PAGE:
How Business Communications & Negotiations Differ Across Cultures: Rule- Vs. Relationship-Based

When you walk into a Western office, any Western office, you know that there are rules.

They are hardline rules, and they apply to everyone, across the board.

Western cultures (“Western” meaning the US and Europe) are rule-based cultures.

In countries where equality and justice for all are building blocks upon which society is built, this rigidity in rule-following makes perfect sense. Rules provide objective guidelines for companies, for government, for society as a whole.

Relationship-based cultures, on the other hand…

Relationship-Based Cultural Communication

Negotiation is the basis of relationship-based cultures. Even when it comes to “the rules.”

Managers in relationship-based cultures dictate these rules, and so the better the relationship you have with said managers, the better stacked you are at the negotiation table.

Anything and everything can be negotiated in such cultures.

This leaves a lot of room for ambiguity, something Westerners aren’t very comfortable with when it comes to the workplace.

Being as such, communicating within relationship-based cultures requires one to keep in mind a complex network of human relationships.

Rule-Based Cultural Communication

The company rules in a rule-based culture (like those in the West) are spelled out; they’re explicit. Unless a worker hopes to be fired, he follows the rules.

In fact, the rules laid out by Western managers are communicated directly, and they are often compiled in various written resources.

Most American companies have thousands of pages of rules, included in such documents as the company’s mission statement and vision, their HR handbooks, compliance handbooks, job descriptions and responsibilities, expense regulations, strategies, etc.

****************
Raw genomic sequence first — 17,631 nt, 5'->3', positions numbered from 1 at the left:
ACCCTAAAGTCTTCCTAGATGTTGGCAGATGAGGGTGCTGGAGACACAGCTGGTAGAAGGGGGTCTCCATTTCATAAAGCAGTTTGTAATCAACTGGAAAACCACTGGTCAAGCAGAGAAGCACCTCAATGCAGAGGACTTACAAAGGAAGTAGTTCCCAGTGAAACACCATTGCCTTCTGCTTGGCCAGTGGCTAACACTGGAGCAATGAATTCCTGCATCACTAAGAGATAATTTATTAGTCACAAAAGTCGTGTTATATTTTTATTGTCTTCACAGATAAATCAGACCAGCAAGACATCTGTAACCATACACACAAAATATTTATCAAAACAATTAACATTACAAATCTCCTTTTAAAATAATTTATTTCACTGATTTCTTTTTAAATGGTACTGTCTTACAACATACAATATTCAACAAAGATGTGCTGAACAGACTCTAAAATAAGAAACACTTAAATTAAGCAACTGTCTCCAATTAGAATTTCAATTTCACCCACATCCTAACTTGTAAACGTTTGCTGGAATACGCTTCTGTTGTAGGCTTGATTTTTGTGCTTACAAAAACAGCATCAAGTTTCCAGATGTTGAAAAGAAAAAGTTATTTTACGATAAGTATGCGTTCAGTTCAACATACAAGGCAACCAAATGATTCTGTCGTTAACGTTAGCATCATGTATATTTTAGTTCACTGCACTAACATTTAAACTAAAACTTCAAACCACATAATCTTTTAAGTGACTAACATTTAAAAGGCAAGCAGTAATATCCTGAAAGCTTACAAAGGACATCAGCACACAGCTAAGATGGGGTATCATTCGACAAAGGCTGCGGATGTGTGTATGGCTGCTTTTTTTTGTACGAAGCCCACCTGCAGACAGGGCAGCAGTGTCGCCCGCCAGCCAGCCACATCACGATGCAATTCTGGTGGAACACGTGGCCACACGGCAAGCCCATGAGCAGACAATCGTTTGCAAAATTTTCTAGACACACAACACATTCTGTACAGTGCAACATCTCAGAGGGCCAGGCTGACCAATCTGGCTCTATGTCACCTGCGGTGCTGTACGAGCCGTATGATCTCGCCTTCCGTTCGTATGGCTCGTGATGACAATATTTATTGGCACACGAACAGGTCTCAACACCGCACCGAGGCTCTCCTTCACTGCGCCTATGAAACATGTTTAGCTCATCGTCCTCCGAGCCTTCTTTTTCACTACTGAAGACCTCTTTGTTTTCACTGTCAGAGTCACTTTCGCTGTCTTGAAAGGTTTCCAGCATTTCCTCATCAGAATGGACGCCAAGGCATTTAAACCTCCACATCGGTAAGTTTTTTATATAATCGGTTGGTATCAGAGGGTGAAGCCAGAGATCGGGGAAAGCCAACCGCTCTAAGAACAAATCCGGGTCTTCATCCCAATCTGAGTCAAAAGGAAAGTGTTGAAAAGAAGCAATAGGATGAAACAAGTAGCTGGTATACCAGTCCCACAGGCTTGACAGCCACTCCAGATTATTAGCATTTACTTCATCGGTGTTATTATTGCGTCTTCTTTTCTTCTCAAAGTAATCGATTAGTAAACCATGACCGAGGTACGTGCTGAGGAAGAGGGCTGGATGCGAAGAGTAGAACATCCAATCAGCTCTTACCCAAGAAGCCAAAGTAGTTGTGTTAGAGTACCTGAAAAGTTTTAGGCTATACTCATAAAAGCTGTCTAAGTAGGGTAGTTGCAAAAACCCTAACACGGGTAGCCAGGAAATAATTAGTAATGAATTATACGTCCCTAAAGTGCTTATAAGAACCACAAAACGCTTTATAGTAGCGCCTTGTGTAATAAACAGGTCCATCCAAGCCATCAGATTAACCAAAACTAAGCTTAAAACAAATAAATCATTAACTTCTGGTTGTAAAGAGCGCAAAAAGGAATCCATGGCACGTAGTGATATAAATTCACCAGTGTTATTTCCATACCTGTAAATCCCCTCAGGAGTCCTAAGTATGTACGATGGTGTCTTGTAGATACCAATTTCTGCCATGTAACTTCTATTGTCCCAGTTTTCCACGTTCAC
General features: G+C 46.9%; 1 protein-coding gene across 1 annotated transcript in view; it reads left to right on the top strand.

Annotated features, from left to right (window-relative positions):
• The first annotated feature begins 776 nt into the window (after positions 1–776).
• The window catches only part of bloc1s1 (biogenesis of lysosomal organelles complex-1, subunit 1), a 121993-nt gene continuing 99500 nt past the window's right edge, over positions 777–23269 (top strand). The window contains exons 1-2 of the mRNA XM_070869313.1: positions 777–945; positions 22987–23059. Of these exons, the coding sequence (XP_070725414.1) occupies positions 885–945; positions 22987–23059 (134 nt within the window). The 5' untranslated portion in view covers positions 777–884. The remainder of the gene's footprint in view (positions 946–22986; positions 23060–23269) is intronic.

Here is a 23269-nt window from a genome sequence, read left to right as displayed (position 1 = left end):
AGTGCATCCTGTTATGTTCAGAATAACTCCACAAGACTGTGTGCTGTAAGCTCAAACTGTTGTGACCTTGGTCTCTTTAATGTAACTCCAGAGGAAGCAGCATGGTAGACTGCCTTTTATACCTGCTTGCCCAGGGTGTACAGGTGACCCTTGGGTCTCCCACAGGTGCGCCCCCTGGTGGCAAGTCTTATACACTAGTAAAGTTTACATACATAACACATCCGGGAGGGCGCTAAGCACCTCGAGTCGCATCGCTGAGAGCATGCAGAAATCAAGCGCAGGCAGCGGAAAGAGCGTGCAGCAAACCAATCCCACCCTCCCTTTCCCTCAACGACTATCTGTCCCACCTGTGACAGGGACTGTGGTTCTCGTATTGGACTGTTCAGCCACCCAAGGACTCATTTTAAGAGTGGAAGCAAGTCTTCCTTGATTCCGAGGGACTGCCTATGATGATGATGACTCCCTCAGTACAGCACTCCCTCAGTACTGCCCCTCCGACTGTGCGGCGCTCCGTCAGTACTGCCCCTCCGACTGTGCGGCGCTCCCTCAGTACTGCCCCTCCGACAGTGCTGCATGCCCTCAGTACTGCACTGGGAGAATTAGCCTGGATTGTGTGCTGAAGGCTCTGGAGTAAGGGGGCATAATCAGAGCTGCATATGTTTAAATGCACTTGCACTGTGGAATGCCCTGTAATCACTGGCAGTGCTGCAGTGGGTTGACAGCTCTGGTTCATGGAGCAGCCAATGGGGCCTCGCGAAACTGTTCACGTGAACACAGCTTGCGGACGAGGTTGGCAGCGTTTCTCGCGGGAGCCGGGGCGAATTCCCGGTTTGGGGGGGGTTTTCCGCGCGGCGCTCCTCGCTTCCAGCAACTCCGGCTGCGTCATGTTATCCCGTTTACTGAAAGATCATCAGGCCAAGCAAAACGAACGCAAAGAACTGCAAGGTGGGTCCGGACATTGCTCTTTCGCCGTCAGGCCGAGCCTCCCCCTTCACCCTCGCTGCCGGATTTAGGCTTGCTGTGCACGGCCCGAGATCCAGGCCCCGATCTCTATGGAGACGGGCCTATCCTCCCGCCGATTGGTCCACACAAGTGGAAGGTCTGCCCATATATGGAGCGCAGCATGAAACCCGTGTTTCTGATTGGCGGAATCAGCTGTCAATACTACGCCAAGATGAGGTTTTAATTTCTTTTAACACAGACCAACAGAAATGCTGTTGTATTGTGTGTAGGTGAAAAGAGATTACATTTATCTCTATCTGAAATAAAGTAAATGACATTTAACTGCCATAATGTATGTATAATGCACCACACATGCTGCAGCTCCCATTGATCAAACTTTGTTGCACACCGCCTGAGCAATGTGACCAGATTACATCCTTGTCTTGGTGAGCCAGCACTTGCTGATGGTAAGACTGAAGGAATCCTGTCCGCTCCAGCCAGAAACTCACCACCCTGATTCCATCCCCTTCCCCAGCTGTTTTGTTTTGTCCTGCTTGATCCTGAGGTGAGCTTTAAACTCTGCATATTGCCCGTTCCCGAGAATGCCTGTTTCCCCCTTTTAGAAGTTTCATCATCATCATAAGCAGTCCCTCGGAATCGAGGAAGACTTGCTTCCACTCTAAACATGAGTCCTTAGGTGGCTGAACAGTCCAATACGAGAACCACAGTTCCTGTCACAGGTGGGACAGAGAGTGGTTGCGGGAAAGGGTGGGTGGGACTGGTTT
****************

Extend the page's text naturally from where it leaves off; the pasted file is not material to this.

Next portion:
Written regulations, above all else, are spelled out for you. Personal preferences and favored relationships don’t apply (at least, they shouldn’t in theory).

This allows managers to communicate within a set of rules. They, therefore, often communicate directly, unambiguously, and concisely.

Negotiation

Considering each culture’s values and the way these values impact communication, negotiating tactics are extremely different across these two cultural types.

When negotiating in rule-based cultures, one often uses a direct approach, as the rules are objective, and disputes can subsequently be resolved using said rules.

In relationship-based cultures, where rules are not black and white, courtesy and saving face is the most important part of a negotiation.

A Western manager must go into a negotiation with the business partner of a relationship-based culture focused on building and maintaining a relationship, rather than with a strategic focus on “the rules.”

Americans and other Western cultures see business as business and not personal. There are rules, so negotiations can get tough, without partners walking away from the table with a broken personal relationship.

But with a relationship-based business partner, you can’t negotiate tough and then expect your partner to amiably join you in a round of golf.

This may be the norm in America, but not in China nor in Japan.

Instead, business and personal are intertwined, so the relationship must be cared for above all else.

Next week, we’ll talk about bridging this understanding.

“Fair and Generous” Missteps in Cross-Cultural Business: A Case Study